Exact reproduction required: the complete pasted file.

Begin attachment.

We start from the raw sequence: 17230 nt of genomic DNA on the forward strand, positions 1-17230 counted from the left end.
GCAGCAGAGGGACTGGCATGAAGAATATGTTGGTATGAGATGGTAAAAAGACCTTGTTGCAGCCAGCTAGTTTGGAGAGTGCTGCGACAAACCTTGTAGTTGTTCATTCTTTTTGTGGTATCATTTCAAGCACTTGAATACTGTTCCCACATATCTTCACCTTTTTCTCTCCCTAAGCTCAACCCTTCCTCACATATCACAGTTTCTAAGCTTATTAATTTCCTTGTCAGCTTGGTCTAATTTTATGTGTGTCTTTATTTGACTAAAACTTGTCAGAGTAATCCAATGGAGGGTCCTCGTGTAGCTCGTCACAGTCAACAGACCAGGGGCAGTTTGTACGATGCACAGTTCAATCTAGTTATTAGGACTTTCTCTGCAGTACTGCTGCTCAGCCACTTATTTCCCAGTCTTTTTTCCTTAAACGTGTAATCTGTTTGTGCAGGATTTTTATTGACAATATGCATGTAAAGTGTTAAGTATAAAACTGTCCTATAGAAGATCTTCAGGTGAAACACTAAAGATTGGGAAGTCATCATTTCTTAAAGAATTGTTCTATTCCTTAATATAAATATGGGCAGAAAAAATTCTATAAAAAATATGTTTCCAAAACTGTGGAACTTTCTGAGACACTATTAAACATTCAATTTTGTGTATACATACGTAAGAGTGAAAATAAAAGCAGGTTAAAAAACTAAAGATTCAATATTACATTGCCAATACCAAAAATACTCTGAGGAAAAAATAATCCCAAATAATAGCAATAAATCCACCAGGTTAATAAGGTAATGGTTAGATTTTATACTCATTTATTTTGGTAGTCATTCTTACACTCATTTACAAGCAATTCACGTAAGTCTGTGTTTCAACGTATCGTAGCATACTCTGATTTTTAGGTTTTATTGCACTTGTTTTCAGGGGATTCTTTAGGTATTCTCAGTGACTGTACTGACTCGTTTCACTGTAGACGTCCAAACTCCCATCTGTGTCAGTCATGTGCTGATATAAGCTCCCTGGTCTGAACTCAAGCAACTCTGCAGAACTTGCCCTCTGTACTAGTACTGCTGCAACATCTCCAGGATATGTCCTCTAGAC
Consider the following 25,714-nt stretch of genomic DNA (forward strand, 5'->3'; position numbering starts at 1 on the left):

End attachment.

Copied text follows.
We start from the raw sequence: 17230 nt of genomic DNA on the forward strand, positions 1-17230 counted from the left end.
GCAGCAGAGGGACTGGCATGAAGAATATGTTGGTATGAGATGGTAAAAAGACCTTGTTGCAGCCAGCTAGTTTGGAGAGTGCTGCGACAAACCTTGTAGTTGTTCATTCTTTTTGTGGTATCATTTCAAGCACTTGAATACTGTTCCCACATATCTTCACCTTTTTCTCTCCCTAAGCTCAACCCTTCCTCACATATCACAGTTTCTAAGCTTATTAATTTCCTTGTCAGCTTGGTCTAATTTTATGTGTGTCTTTATTTGACTAAAACTTGTCAGAGTAATCCAATGGAGGGTCCTCGTGTAGCTCGTCACAGTCAACAGACCAGGGGCAGTTTGTACGATGCACAGTTCAATCTAGTTATTAGGACTTTCTCTGCAGTACTGCTGCTCAGCCACTTATTTCCCAGTCTTTTTTCCTTAAACGTGTAATCTGTTTGTGCAGGATTTTTATTGACAATATGCATGTAAAGTGTTAAGTATAAAACTGTCCTATAGAAGATCTTCAGGTGAAACACTAAAGATTGGGAAGTCATCATTTCTTAAAGAATTGTTCTATTCCTTAATATAAATATGGGCAGAAAAAATTCTATAAAAAATATGTTTCCAAAACTGTGGAACTTTCTGAGACACTATTAAACATTCAATTTTGTGTATACATACGTAAGAGTGAAAATAAAAGCAGGTTAAAAAACTAAAGATTCAATATTACATTGCCAATACCAAAAATACTCTGAGGAAAAAATAATCCCAAATAATAGCAATAAATCCACCAGGTTAATAAGGTAATGGTTAGATTTTATACTCATTTATTTTGGTAGTCATTCTTACACTCATTTACAAGCAATTCACGTAAGTCTGTGTTTCAACGTATCGTAGCATACTCTGATTTTTAGGTTTTATTGCACTTGTTTTCAGGGGATTCTTTAGGTATTCTCAGTGACTGTACTGACTCGTTTCACTGTAGACGTCCAAACTCCCATCTGTGTCAGTCATGTGCTGATATAAGCTCCCTGGTCTGAACTCAAGCAACTCTGCAGAACTTGCCCTCTGTACTAGTACTGCTGCAACATCTCCAGGATATGTCCTCTAGAC
Consider the following 25,714-nt stretch of genomic DNA (forward strand, 5'->3'; position numbering starts at 1 on the left):